On March 5th, Enough’s Raise Hope for Congo campaign partnered with the touring photo exhibit “Congo/Women” for an event on Capitol Hill. The exhibit highlights the daily lives of women in the eastern Democratic of the Congo, a country that is often described as the most dangerous place to be a woman or girl. The exhibit was powerful, and while the photos and essays depict human grief and suffering, they are also full of humanity, demonstrating the incredible bravery of Congolese women in the face of unbelievable atrocities.
The event was well attended and featured two Congolese experts: Dr. Roger Luhiriri, a physician at Panzi Hospital in Bukavu, eastern Congo, and Sylvie Maunga Mbanga , a human rights lawyer. Both speakers described the devastating effects of rape and sexual violence—routinely used as weapons of war—on Congolese society. Enough’s John Prendergast discussed how people here in the U.S. can take action and be a part of finding solutions to end the violence in Congo. Prendergast explained the broader context of violence against women in Congo and asserted that one of the key drivers of the ongoing conflict is the battle over vast reserves of minerals found in many electronic products, from cell phones to laptops. He also encouraged members of Congress to join the soon-to-be-formed Congressional African Great Lakes Caucus to be chaired by Congressman Brad Miller and Congressman Ed Royce. This group will focus on the conflict in Congo and other pressing situations in the Great Lakes region.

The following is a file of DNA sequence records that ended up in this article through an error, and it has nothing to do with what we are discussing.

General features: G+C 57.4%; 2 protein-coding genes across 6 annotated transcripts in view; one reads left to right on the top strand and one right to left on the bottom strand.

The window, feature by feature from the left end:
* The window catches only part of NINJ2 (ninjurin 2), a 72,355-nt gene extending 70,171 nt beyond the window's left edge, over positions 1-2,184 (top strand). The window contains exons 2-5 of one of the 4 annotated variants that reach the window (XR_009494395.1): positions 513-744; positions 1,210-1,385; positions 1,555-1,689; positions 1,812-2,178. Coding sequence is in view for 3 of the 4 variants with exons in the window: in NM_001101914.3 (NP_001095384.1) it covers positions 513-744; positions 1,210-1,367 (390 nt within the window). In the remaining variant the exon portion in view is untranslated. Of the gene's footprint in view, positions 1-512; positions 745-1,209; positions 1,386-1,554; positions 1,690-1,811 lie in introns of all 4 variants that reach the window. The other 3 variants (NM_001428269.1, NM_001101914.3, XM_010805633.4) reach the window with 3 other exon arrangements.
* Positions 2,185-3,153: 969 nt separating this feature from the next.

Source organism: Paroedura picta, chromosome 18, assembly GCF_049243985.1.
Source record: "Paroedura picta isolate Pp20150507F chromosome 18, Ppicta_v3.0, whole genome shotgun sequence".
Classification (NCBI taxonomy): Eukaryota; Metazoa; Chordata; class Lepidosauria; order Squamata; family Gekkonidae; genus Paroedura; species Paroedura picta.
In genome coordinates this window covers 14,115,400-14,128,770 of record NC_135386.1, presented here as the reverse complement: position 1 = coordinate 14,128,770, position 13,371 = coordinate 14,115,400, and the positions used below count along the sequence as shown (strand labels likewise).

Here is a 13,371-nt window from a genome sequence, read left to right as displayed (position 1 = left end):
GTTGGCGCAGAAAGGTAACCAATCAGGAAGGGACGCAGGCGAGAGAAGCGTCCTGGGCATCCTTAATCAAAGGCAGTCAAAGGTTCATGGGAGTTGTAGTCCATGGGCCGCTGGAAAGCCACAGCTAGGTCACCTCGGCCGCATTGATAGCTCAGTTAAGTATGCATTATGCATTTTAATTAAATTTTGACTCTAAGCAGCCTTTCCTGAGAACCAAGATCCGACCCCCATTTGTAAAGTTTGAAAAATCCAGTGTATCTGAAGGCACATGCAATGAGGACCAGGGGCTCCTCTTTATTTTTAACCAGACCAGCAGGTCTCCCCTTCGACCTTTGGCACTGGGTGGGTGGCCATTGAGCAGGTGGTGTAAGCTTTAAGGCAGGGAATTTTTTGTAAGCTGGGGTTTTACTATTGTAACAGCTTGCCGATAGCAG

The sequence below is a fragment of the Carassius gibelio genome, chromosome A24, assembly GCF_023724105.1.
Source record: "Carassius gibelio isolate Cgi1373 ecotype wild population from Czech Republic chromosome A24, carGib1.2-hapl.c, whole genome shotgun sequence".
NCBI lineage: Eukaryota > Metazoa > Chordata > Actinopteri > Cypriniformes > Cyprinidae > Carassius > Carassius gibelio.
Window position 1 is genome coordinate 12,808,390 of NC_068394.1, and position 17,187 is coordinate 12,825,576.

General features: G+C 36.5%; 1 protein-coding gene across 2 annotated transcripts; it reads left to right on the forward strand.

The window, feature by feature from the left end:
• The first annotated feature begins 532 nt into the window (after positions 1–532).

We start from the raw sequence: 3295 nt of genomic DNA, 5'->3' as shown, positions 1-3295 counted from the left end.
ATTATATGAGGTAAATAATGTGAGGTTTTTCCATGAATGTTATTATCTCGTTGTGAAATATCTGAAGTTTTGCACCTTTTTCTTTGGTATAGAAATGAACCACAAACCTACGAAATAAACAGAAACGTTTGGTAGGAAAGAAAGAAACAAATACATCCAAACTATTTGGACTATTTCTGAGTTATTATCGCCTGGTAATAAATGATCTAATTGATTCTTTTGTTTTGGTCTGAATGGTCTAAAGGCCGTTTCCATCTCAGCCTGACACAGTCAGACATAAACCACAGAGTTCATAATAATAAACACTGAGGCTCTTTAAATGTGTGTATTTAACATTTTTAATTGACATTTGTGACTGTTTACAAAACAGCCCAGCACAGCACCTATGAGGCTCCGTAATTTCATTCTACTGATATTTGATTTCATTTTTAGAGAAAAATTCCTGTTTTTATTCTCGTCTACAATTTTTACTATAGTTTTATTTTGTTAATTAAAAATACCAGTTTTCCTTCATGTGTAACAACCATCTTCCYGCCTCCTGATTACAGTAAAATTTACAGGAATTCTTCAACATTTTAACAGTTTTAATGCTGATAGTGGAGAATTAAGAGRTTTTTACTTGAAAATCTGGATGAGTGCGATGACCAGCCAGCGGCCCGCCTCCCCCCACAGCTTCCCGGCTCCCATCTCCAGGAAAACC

Stephen Lewis, former United Nations Special Envoy for HIV/AIDS in Africa, gave a powerful speech about the failure of the U.N. to adequately respond to the violence against women in Congo by making the conflict in Congo—the deadliest war in the world since World War II—a priority on the international agenda. The event also included remarks from the event’s co-hosts Congresswoman Jan Schakowsky and Betty McCollum. Congressman Donald Payne delivered concluding remarks and pledged his continued support in working with his Congressional partners to end the conflict in Congo.
Molly Browning contributed to this post.